A bread and butter letter is a letter of thanks for hospitality…our version is full of gratitude, thank-yous and advice and will feature founders we’ve backed, our team, and friends of B&B.
Carlos Seoane comes from a very academic family so it feels natural that he and his team at Extempore are working to change the way languages are taught around the world. The Minneapolis-based Extempore, where Carlos is founder and CEO, allows language teachers to develop students’ reading, writing, listening, speaking, and cultural skills in a target language.
The company has seen significant traction with departments and schools, including recently signing an agreement with the Minnesota Department of Education to administer the Seal of Biliteracy Exam across the state of MN. They’re now in discussions with other departments of education across the country to do the same.
Carlos took a moment away from getting ready for the new school year to talk to us about the people, things and experiences that have helped him on his entrepreneurial journey:
Is there a person from growing up who you feel thankful towards?
I come from a very academic family. Virtually no-one from either side, mom’s or dad’s, works in business. Both my parents are professors, as are most of my uncles/aunts, so while I wanted to have my own business since I’m a small child, I never had a role model. Luckily my dad had a friend who owned a very large winery and other businesses in southern Spain, and it was great to talk to him, hear his journey, and know I could do it, too!
Who was instrumental at the beginning of your entrepreneurial journey?
My early investors. I was very lucky to have people in my network who believed in me and also had the means and the knowledge to support me from Day 2 (Day 1 was my wife and I cluelessly stumbling around….). It’s SO important to have someone show you what “can be”. I personally have difficulty seeing the bigger opportunity when I’m neck deep in the day-to-day of start-up survival: I need someone to tell me, after I sign a $25k deal, that the next one can be $50k, and that the one after that can be $150k.
What books, podcasts, or blogs have really inspired you as a leader?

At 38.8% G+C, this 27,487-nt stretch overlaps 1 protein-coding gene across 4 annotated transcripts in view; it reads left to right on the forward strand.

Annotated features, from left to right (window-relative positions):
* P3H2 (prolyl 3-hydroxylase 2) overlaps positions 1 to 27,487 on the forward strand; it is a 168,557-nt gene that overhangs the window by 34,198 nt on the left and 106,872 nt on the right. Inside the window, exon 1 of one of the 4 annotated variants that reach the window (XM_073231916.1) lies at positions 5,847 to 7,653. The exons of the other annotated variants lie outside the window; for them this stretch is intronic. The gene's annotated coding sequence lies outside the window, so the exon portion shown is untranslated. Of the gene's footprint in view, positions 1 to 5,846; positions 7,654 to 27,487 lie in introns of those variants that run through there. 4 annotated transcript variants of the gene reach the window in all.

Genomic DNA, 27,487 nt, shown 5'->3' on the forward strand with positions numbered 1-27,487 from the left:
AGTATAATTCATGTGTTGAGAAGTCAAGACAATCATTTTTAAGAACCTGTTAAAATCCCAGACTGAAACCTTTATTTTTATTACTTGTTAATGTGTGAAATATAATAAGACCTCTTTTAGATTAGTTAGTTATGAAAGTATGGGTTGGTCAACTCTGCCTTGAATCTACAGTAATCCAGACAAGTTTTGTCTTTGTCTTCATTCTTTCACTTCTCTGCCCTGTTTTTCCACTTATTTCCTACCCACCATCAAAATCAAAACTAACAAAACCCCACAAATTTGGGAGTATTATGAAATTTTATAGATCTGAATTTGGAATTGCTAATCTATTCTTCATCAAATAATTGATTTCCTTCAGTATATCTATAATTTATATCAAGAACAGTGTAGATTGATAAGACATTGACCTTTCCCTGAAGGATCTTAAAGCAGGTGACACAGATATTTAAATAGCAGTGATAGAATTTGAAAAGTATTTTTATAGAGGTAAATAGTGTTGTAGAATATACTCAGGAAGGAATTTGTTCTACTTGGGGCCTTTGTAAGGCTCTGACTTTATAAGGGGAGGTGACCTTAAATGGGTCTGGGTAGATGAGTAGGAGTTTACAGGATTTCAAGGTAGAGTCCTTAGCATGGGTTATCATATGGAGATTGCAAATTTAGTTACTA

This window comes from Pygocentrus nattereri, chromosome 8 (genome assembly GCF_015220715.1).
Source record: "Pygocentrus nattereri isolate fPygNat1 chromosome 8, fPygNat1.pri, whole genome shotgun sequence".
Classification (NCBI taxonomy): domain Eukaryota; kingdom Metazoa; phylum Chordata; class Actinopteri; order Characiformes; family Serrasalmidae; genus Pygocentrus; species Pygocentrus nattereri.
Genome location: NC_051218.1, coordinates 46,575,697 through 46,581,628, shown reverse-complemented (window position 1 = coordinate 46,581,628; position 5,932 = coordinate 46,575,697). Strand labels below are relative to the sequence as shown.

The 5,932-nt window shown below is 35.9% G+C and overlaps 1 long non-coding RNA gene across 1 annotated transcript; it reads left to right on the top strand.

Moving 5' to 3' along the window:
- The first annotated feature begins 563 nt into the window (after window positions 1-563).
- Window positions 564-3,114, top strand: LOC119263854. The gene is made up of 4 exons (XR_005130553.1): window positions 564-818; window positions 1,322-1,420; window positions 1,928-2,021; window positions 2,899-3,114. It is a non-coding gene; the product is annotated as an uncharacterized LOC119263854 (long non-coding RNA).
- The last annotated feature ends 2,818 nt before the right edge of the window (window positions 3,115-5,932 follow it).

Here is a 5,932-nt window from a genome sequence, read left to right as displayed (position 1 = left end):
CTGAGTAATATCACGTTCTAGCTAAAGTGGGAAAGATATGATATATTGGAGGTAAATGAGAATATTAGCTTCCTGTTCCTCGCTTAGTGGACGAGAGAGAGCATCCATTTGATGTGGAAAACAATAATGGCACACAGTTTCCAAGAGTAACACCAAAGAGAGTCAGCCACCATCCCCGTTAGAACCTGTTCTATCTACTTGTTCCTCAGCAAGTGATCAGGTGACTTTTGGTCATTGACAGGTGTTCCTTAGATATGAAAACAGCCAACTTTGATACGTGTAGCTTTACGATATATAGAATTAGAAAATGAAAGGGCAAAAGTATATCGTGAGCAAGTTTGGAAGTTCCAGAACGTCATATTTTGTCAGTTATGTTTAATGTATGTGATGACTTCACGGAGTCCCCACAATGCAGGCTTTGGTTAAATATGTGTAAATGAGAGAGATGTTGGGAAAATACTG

You know, I’m not big on business books. I’m not sure why, since I’m a very avid reader, but I seem to read about everything except business. Part of my problem is that every business book you read is always “the” solution to every business problem. Read me and you’ll be Bill Gates! The reality is much more subtle and complicated, and what applies to you may not apply to me.
That said, I love the startup.com newsletter…. It’s a great reality check.
Who is an unsung person at your company you’d like to highlight?
Everyone in my company is to some degree an unsung hero! I have an amazing team, who thinks, from the first to the last person, as founders. That’s so cool for me to see, but I often feel like I don’t take enough time to tell them how awesome they are. So here it goes, guys: you are all a dream to work with.
What do you look back on and thank yourself for doing when you started your company (i.e. what would you recommend to others?)?
Since humans are much better at celebrating successes than analyzing mistakes, I’m going to answer the mirror of your question: what do I kick myself for NOT doing when I started my company? I didn’t focus enough on sales. This is a mistake I’ve seen a lot of other people make: you are so in love with your product that you assume it’s going to sell itself. Shockingly, that’s not the way it works! So the one thing I wish I had had was a sales co-founder. Even before you have a product, you need a sales mindset.